by proxy) was subordinated to the SA, which was under the command of Ernst Röhm.[15] Himmler wanted to free himself entirely from Röhm, whom he viewed as an obstacle.[16] Röhm's position was menacing as more than 4.5 million men fell under his command once the militias and veterans organisations were absorbed by the SA,[17] a fact which fuelled Röhm's aspirations; his dream of fusing the SA and Reichswehr together was undermining Hitler's relationships with the leadership of Germany's armed forces.[18] Several Nazi chieftains, among them Göring, Joseph Goebbels, Rudolf Hess, and Himmler, began a concerted campaign to convince Hitler to take action against Röhm.[19] Both the SD and Gestapo
Gestapo
released information concerning an imminent putsch by the SA.[20] Once persuaded, Hitler acted by setting Himmler's SS into action, who then proceeded to murder over 100 of Hitler's identified antagonists. While members of the Gestapo
Gestapo
did not participate in the killing, they supplied the information which implicated the SA and ultimately enabled Himmler and Heydrich to emancipate themselves entirely from the organisation.[21] For the Gestapo, the next two years following the Night of the Long Knives, a term describing the putsch against Röhm and the SA, were characterised by "behind-the-scenes political wrangling over policing".[22] On 17 June 1936, Hitler decreed the unification of all police forces in Germany and named Himmler as Chief of German Police.[23] This action effectively merged the police into the SS and removed it from Frick's control. Himmler was nominally subordinate to Frick as police chief, but as Reichsführer-SS, he answered only to Hitler. This move also gave Himmler operational control over Germany's entire detective force.[24] The Gestapo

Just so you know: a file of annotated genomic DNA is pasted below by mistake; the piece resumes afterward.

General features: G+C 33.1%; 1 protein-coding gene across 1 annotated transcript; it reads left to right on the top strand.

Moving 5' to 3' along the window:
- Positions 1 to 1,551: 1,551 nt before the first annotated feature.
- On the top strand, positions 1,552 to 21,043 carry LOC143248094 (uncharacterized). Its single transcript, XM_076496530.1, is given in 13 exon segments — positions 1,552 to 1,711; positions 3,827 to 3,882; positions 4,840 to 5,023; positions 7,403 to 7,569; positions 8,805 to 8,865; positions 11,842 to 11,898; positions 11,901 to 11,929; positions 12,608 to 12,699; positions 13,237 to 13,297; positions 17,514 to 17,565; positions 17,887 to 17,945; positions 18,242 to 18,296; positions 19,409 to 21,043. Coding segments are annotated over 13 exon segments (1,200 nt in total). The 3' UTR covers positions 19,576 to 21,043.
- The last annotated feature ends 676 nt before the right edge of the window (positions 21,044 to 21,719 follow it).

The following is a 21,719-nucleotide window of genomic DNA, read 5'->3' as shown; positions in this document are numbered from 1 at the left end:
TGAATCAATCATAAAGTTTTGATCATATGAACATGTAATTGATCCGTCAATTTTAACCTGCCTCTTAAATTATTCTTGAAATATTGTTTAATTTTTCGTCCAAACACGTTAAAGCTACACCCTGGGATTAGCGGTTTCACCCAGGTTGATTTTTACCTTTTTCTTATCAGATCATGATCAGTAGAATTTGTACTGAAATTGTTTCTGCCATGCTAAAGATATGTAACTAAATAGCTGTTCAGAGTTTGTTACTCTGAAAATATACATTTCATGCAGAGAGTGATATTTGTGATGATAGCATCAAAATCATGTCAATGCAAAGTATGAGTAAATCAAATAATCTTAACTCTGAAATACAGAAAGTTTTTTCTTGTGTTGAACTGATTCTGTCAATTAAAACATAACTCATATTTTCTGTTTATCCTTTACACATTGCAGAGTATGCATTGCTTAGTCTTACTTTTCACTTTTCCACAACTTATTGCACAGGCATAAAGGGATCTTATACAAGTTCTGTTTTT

Gestapo
became a national state agency. Himmler also gained authority over all of Germany's uniformed law enforcement agencies, which were amalgamated into the new Ordnungspolizei
Ordnungspolizei
(Orpo: Order Police), which became a national agency under SS general Kurt Daluege.[23] Shortly thereafter, Himmler created the Kriminalpolizei (Kripo: Criminal Police), merging it with the Gestapo
Gestapo
into the Sicherheitspolizei
Sicherheitspolizei
(SiPo: Security Police), under Heydrich's command.[25] Heinrich Müller was at that time the Gestapo
Gestapo
operations chief.[26] He answered to Heydrich; Heydrich answered only to Himmler and Himmler answered only to Hitler.[23] The Gestapo
Gestapo